Give Me Just One Reason
The word reason has a couple of meanings, both of which I will use in parallel here. For starters, reason is a way in which we are able to employ rational logic. Further, reason is also an explanation of purpose.
Rational logic is a system of managing values. For instance, mathematics tells us that 2 + 2 = 4. In other words, either side of the equal sign contains a statement of equal value. This works really well in the world of pure numbers but gets messier as we escape into the real world. It’s for this reason, actually, that money has come to exist in the first place. Bartering led to a variable ad hoc trading system in which certain people’s resources were inconsistently valued across the market. The items of trade were too real to hold a steady or universal value. Money created a way to capture their value. For example, if I collected berries for a living, the value of my berries was up to the whims of whomever I wanted to trade with. Not to mention, berries depreciate quickly because they will eventually spoil and rot. With a money-based system, I could convert my berries into their cash value, just like everyone else would do with their resources, and now we all have a single resource to trade that appreciates and depreciates at the same rate based on the same circumstances. Money, however, is also pretty arbitrary. The value is based solely on a manipulatable market, and that market based off of a combination of human behavior and natural influences. There is no conservation of value in this system, which suggest that the only is not absolute but that it also cannot be. Either that or the market as it currently stands is a highly inefficient engine.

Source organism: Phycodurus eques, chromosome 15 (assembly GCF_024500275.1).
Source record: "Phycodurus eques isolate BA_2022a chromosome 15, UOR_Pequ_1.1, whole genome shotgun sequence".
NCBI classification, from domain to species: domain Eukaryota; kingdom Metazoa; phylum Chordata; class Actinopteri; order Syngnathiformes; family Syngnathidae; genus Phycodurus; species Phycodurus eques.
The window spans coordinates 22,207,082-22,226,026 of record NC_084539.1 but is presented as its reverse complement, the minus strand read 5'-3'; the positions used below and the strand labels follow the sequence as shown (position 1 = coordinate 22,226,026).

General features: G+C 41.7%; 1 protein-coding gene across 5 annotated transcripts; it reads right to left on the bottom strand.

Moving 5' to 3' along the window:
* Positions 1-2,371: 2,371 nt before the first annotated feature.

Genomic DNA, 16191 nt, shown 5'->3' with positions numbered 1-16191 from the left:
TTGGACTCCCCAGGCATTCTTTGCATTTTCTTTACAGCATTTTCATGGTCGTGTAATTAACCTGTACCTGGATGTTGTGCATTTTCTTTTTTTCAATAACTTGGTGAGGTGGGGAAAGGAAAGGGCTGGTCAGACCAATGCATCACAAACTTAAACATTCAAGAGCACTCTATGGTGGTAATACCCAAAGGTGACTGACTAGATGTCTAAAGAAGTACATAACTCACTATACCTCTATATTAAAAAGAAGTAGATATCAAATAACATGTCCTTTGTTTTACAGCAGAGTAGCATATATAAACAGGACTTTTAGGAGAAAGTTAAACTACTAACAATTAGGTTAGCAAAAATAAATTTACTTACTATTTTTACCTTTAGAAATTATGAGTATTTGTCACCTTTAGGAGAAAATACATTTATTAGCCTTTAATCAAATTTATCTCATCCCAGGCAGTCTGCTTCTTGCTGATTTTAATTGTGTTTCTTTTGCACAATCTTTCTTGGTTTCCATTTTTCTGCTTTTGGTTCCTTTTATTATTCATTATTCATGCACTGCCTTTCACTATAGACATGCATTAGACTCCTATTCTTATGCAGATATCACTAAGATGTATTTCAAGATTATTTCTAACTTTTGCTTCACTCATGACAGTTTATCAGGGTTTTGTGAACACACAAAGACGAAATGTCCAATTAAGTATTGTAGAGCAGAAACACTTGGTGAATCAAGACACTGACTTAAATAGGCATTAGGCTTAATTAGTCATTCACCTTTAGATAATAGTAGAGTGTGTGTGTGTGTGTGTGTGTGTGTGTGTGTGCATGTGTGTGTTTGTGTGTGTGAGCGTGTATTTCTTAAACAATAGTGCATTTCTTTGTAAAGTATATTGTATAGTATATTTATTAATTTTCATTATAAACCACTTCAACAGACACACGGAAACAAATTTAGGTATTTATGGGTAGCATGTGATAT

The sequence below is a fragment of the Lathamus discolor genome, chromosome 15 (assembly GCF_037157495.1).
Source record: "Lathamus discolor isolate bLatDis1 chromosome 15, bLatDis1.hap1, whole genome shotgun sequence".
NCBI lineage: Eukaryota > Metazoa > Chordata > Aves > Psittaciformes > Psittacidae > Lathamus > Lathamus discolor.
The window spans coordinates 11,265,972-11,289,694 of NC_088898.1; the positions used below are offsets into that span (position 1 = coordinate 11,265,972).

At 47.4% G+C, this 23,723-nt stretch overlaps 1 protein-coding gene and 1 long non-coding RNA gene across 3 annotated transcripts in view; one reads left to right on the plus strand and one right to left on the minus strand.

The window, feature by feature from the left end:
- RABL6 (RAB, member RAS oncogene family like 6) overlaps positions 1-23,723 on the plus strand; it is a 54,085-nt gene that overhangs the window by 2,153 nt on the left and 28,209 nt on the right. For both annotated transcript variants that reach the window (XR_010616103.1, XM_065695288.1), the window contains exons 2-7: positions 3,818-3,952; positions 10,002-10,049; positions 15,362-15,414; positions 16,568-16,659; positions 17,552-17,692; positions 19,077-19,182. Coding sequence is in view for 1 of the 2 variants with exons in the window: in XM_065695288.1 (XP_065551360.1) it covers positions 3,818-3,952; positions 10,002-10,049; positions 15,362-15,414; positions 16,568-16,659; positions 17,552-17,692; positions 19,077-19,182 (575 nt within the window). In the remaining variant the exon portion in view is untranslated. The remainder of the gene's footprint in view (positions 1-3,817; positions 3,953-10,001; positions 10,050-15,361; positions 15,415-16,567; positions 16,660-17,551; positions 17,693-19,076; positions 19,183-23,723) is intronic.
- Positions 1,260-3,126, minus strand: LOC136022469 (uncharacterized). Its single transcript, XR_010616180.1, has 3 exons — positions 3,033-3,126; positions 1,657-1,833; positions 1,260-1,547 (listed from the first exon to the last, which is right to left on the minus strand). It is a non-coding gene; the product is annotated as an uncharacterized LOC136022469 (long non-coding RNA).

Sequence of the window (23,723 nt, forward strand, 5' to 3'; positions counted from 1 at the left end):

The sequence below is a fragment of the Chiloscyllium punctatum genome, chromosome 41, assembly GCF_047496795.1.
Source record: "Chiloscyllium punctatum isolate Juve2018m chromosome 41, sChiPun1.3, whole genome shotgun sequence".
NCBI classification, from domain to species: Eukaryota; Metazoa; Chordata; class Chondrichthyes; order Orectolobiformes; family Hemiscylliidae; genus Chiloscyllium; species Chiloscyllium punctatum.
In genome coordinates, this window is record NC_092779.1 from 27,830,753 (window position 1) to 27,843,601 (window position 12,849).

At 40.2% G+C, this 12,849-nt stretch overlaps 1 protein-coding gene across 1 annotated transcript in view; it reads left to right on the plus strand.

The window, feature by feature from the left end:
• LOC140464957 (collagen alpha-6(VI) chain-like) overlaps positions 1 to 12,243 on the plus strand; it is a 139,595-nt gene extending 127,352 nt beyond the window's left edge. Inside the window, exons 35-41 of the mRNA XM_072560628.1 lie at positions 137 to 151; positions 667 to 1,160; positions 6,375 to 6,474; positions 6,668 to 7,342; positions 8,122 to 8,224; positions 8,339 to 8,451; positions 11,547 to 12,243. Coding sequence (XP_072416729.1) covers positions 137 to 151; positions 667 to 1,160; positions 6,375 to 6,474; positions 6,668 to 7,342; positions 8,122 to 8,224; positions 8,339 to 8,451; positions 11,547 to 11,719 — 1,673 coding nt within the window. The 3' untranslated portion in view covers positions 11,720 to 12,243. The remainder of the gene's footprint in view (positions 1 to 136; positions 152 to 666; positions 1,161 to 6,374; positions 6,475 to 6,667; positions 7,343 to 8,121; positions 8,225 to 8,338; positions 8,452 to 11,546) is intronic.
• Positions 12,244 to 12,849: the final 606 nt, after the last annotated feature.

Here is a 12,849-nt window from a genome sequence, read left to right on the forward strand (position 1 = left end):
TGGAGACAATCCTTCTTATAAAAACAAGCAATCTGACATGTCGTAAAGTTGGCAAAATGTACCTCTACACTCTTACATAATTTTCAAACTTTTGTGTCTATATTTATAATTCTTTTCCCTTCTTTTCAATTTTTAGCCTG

Reason as a purpose is very similar to meaning with one major and important difference. Meaning places equivalence between two or more entities, whether those entities are words, products, or concepts. Purpose, however, implies a sense of utility. A meaningful universe represents something, while a purposeful universe has something that it needs to do. It has a point and is trying to get somewhere. As a value system, purpose is goal-oriented. Things are more or less valuable as they aid or distract from progress toward a single outcome. In post-modern culture, there is a zeitgeist of doubting any form of universal reason. It is unfashionable to describe things at large in a context of purpose but quite the opposite at the scale of the individual or an organization. I definitely do not have a strong argument that there is a purpose to the universe, so there may not be a great argument here for universal value. However, arguments that can be derived by advocates of Richard Dawkins can suggest a type of purpose to human life. Genes and cells as functional units exist with a utility; this utility is to propagate. While there is great success found from using sex and sexuality as a sales and marketing model, it is also clear that both are subject to sweeping cultural influence. While genetic propagation is fairly objective, the rituals, methods, and symbols of them are not. Again, another dead end.
Is It Worth It? Let Me Work It!
Now that we’ve described meaning, reason as rationality, and reason as purpose as being merely packages and envelopes for value let’s describe what value is. Value as a word simply describes the quality of an object, entity, or idea. The shine of gold is a quality of that metal. The fungibility of a dollar is a quality of that tender. The rarity of a gemstone is a quality of that mineral. These qualities are values because they can be encountered or measured. When we use that word in common speech, that is when we say that something is “quality” or is a “thing of quality”, we are describing the virtue of its combined or prominent qualities as being remarkably high or noble. They are virtues. For that matter, the word virtue, which simply means a quality that can be experienced (virtual) also has an intrinsic implication of being good for honorable. So while value, quality, and virtue all simply describe the properties of a thing or idea, positive or negative, they all seem to insinuate something positive. Why? Because value is generative.